Abstract

There are many differing interpretations of copyright law when it comes to digitizing and providing streaming video as a library service. Librarians at the University of Kansas (KU) have long been interested in providing a streaming video service for pedagogical purposes, but KU general counsel always took a conservative stance on this practice and would not allow it. When KU Libraries hired a new dean, who was also a copyright attorney, general counsel became amenable to the fair use arguments the dean provided, and after working through workflow and technical issues, a new streaming service was introduced to KU faculty and students.

Growing demand for streaming content along with the diminishing availability of playback equipment in the classroom for VHS and DVDs were primary motivators in the establishment of this service. Preference for streaming content for classroom use mirrors the greater trend for streaming content and the downward trend for physical media in the marketplace, as well as the increased usage of video for classroom instruction and research. This service not only serves to meet faculty and student expectations for access, it allows for greater accommodation of online and distance education. In this article, KU librarians provide a survey of the policies at selected academic libraries for providing access to streaming video and discuss the various interpretations of copyright law and fair use, including the interpretation of fair use that allows the KU Libraries to provide a streaming service, and an examination of the rationale and the technological environment that necessitate such a service.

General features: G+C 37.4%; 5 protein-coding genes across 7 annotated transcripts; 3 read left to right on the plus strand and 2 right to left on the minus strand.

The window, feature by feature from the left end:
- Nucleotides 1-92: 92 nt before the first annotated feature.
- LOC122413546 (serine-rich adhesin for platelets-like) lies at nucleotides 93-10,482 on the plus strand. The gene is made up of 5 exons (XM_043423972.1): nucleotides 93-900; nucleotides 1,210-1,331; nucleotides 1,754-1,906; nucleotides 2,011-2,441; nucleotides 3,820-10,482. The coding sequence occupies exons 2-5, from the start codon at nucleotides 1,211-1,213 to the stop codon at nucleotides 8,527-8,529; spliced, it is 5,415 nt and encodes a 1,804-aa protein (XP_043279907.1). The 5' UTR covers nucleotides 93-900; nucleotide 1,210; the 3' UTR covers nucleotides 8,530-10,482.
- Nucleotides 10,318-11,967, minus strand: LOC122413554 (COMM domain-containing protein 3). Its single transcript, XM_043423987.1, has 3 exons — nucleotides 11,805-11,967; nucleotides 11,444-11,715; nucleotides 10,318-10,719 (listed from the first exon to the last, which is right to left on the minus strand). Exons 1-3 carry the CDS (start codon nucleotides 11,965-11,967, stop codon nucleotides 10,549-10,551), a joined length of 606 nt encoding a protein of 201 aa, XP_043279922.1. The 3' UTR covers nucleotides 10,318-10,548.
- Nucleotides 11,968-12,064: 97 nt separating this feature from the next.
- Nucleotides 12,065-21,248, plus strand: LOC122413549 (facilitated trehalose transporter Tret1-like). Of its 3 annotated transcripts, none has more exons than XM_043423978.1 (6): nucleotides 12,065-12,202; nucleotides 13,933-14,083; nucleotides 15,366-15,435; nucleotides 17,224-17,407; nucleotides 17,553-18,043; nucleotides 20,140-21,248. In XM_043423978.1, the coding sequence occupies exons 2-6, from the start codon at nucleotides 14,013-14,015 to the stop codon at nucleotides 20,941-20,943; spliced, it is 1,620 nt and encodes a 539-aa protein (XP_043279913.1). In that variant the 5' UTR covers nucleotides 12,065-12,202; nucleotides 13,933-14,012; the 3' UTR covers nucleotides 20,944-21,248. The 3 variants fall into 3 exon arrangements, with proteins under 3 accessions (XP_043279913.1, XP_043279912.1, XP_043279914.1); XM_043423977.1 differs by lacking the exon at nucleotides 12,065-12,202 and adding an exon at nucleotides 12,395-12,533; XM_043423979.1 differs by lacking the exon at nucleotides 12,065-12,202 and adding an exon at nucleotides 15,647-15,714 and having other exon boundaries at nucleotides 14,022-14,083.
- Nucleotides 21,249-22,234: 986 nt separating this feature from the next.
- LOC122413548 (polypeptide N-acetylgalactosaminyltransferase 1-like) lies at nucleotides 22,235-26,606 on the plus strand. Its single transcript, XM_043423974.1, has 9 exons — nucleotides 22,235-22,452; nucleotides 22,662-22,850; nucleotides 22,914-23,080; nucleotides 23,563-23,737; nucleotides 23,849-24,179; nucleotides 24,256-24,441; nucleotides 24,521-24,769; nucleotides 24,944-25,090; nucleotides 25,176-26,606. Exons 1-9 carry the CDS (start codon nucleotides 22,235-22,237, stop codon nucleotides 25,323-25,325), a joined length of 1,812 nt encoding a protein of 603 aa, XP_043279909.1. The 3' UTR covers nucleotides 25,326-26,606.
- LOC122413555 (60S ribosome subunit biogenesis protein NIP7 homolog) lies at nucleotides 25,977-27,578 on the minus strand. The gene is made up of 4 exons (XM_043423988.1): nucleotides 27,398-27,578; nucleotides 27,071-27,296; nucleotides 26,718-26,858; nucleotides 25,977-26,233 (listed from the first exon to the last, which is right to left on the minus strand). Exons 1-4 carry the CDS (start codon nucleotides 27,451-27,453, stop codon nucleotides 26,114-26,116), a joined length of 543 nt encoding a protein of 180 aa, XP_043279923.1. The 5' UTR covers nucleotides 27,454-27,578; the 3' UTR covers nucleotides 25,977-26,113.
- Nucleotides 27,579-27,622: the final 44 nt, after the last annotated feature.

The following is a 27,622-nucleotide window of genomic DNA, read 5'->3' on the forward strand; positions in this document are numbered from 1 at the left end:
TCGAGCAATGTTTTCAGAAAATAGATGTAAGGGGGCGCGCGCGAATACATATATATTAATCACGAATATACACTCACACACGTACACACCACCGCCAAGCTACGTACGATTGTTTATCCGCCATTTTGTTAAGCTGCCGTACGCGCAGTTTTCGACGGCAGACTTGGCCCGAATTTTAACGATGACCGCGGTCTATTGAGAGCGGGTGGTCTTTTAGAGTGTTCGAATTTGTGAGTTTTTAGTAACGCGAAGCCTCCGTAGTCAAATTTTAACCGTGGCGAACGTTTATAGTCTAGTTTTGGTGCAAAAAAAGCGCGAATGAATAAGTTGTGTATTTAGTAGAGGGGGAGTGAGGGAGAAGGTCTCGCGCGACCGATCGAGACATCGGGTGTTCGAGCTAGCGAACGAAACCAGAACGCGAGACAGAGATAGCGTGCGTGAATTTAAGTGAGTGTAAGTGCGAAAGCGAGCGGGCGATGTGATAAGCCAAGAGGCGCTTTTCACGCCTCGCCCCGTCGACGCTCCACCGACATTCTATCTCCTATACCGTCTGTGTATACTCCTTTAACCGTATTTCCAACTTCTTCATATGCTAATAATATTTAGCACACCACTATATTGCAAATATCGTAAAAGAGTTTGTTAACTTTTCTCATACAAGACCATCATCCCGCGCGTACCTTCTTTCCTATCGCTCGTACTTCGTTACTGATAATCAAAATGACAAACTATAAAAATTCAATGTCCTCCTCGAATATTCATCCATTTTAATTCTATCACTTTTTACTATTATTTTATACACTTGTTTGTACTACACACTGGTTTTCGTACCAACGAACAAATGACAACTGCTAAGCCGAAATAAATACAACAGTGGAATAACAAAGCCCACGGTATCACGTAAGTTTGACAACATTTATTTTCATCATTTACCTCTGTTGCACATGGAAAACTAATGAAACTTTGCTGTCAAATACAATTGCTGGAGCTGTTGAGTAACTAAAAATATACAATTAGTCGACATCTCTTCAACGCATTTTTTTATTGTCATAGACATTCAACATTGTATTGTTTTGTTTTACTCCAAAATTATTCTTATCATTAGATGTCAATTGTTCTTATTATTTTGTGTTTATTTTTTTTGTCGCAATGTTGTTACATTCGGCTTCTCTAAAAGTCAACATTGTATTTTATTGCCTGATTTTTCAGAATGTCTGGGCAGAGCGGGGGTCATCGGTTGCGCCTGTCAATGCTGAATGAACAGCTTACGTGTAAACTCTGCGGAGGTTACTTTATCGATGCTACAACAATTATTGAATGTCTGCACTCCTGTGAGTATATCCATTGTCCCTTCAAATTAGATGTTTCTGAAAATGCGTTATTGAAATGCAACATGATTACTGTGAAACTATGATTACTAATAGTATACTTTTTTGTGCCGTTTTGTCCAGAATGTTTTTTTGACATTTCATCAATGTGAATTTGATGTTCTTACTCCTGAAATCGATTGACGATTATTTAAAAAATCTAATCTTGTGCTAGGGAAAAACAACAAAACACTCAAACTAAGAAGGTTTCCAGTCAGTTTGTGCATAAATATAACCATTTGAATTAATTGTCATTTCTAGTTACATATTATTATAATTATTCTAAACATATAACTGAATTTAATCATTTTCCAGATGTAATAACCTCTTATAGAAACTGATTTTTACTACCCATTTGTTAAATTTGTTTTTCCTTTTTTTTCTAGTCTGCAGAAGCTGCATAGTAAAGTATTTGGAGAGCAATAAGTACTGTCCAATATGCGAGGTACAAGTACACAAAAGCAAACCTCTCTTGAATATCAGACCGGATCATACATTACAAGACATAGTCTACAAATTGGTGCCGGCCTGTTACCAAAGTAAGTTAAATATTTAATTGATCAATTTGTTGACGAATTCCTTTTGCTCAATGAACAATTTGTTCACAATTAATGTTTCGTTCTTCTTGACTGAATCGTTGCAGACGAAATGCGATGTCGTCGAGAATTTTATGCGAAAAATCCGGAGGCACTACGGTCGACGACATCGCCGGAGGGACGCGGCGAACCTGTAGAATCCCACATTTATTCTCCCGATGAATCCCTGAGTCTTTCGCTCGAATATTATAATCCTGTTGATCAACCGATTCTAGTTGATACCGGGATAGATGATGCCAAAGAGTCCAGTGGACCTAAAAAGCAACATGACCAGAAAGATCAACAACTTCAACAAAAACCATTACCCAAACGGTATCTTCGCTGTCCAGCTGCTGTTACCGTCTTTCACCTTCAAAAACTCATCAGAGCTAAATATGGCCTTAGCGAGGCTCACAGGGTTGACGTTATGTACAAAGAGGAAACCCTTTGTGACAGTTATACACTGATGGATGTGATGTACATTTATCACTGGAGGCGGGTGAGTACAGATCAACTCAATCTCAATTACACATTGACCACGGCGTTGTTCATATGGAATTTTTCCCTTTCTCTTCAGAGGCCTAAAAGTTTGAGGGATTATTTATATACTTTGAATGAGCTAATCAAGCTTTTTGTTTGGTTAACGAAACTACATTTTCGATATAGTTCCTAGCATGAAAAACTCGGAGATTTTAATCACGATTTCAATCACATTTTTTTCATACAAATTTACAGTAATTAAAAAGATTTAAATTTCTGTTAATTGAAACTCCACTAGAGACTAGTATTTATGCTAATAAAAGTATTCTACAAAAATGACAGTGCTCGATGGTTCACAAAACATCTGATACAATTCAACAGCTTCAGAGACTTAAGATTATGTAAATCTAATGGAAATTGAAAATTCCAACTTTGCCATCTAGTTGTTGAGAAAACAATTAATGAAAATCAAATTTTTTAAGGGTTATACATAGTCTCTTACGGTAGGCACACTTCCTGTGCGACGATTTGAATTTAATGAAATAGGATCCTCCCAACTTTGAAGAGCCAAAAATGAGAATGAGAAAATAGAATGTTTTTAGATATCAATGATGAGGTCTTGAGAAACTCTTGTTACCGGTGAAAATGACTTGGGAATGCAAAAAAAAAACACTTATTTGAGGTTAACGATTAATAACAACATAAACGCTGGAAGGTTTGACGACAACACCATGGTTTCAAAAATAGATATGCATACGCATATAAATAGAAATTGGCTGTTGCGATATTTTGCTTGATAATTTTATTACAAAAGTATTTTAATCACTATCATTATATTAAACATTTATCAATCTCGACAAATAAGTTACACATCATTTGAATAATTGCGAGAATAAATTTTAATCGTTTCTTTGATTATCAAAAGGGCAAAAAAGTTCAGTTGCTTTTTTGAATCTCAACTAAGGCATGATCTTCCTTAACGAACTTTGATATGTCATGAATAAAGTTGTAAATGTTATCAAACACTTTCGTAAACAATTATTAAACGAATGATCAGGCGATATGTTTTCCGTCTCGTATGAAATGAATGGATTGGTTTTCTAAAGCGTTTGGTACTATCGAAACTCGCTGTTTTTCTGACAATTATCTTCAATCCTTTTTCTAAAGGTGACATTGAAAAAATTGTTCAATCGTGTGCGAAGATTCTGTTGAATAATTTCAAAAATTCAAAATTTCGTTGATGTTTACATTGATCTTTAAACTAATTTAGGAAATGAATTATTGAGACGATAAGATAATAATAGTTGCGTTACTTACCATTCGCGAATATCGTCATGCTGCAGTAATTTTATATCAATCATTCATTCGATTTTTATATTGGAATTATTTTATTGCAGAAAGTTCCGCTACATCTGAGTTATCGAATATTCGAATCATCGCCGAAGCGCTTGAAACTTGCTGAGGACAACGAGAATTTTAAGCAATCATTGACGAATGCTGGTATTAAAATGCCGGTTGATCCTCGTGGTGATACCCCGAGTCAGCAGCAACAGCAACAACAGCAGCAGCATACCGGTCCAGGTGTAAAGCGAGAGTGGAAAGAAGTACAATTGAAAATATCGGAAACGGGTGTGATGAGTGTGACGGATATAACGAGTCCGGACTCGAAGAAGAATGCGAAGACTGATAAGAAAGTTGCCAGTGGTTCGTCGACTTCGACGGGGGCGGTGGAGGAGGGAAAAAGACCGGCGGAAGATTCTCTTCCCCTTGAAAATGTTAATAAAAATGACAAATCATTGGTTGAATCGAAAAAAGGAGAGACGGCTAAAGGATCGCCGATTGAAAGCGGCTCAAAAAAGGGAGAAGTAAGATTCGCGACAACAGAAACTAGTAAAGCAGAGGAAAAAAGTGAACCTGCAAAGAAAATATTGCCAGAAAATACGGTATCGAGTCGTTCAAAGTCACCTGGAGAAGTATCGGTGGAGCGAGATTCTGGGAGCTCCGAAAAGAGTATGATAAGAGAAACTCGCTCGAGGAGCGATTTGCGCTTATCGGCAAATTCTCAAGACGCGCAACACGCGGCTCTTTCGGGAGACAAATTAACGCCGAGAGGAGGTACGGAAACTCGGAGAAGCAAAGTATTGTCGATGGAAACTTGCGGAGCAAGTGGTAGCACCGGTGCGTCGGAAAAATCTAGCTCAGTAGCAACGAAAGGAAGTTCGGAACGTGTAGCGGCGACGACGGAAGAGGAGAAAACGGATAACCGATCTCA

DOI

https://doi.org/10.5703/1288284317040

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What Makes Us Do It? The Legalities and Demand That Necessitate a Library Video Streaming Service

There are many differing interpretations of copyright law when it comes to digitizing and providing streaming video as a library service. Librarians at the University of Kansas (KU) have long been interested in providing a streaming video service for pedagogical purposes, but KU general counsel always took a conservative stance on this practice and would not allow it. When KU Libraries hired a new dean, who was also a copyright attorney, general counsel became amenable to the fair use arguments the dean provided, and after working through workflow and technical issues, a new streaming service was introduced to KU faculty and students.

Growing demand for streaming content along with the diminishing availability of playback equipment in the classroom for VHS and DVDs were primary motivators in the establishment of this service. Preference for streaming content for classroom use mirrors the greater trend for streaming content and the downward trend for physical media in the marketplace, as well as the increased usage of video for classroom instruction and research. This service not only serves to meet faculty and student expectations for access, it allows for greater accommodation of online and distance education. In this article, KU librarians provide a survey of the policies at selected academic libraries for providing access to streaming video and discuss the various interpretations of copyright law and fair use, including the interpretation of fair use that allows the KU Libraries to provide a streaming service, and an examination of the rationale and the technological environment that necessitate such a service.